As if Thomas's life couldn't get any more mixed up, he becomes involved in two quests that may or may not be intertwined. The first is an effort to track down this girl, Fiona, whom he made out with at a party. The second is to decode some sort of coded message system scattered through his father's teenage library, which happens to contain a copy of Catcher in the Rye. The main weight of the book is within these quests, but some of the load is also carried by Tom's ever evolving interactions with his own family. This book, at least from the pull quotes in the back, seems to be trying to set itself apart from "the Catcher Cult", but in fact it aligns itself ever so perfectly as a successor to its throne.

This book reads as if it were "Catcher 2.0", and like it or not Thomas Henderson is the new Holden Caufield; Suburbia is just as soul crushingly lonely as New York; and instead of missing a brother, he misses his father. The music's changed, but the tune is very similar. It's not that King Dork is a bad book, it's actually entertaining and pretty funny at times. It's just that it's hard to identify with the protagonist, who sometimes comes off as a little too Juno-esque for his own good. Also, he uses acronyms a little too much, which makes it easy to find yourself flipping back a couple pages to try and decipher what the hell he's talking about. Which, one would think, is a good way of separating the two factions of the audience: teenagers who read this and the parents who are trying to understand them. You either get it, and you eat a book like this up over the course of a couple days...or you don't, and you wade through it for a couple months. (Or, more applicable in this case, you fall smack dab in the middle and you take a couple weeks.)

Then, of course, there's the central mystery of Thomas's father. It has a decent build up, decent followthrough, but in the end it just muddles itself into obscurity. Which is a shame, because it starts to ramp back up towards the end of the book, after being dropped a little in the middle section. That ramp up, however, leads to nothing. It should be noted that this is Portman's first book, but that's still not a complete excuse for what could have happened here. On the "First Book" spectrum, it's smack dab in the middle of the best ("Harry Potter and the Sorcerer's Stone") and the worst ("Twilight"). It's mildly entertaining, and I'd highly recommend it for teenagers. Parents, on the other hand, just won't understand.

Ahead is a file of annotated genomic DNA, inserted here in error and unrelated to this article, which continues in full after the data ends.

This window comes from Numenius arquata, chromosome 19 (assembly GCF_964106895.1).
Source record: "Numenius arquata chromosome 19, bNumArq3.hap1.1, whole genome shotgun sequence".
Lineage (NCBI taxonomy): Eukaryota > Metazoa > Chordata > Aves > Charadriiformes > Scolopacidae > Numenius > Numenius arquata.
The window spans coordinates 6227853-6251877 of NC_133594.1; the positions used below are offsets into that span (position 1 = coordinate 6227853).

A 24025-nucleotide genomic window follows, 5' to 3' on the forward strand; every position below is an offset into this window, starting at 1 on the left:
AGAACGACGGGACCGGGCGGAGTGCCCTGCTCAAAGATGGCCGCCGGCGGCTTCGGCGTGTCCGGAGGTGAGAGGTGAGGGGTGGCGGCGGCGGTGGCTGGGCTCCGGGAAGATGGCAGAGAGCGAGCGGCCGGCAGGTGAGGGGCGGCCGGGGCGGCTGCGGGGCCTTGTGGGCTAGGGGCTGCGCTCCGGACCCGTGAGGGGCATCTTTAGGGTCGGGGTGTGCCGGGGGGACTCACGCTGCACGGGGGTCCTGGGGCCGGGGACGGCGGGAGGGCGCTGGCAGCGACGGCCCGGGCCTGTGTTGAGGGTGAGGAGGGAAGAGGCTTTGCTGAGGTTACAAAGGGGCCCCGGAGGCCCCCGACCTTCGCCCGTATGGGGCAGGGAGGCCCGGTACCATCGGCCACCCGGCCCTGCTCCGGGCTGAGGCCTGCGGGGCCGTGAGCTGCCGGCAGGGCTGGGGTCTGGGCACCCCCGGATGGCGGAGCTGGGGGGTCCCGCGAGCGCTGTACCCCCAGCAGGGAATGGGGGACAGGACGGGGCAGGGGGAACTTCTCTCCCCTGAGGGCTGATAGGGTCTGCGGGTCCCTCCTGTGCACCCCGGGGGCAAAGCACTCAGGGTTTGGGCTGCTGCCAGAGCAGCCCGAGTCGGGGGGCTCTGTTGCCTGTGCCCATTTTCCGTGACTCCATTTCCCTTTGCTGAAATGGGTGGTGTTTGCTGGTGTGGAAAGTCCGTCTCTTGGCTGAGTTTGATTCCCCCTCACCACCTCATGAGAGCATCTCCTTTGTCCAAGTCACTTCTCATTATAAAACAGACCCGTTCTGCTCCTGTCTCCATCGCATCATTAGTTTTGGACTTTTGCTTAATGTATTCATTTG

And now, in honor of King Dork, I'd like to share some punk band names that I've created myself:

- Crock Pot Abortion (thanks to Revolutionary Road)
- Marshmallow FUCK! (a yell of frustration while shopping for s'mores supplies)
- Muppet Death Threat (a thought that occured one day after thinking about Elmo)
- Sister Mary Francis and the Cocksucking Extravaganza (special thanks to my brother Nick for the second part of the name)

Next Time: The Lightning Thief (Book 1 of Percy Jackson and the Olympians) by Rick Riordan

Apologies for the Delays...

I'm sorry I've been tardy. I have part III of The Last Temptation of James Cameron to start/finish, I have a new Cannonball Read review to finish off the first year of competition, and I have a video for you all to watch. Until those first two things get done, enjoy the last!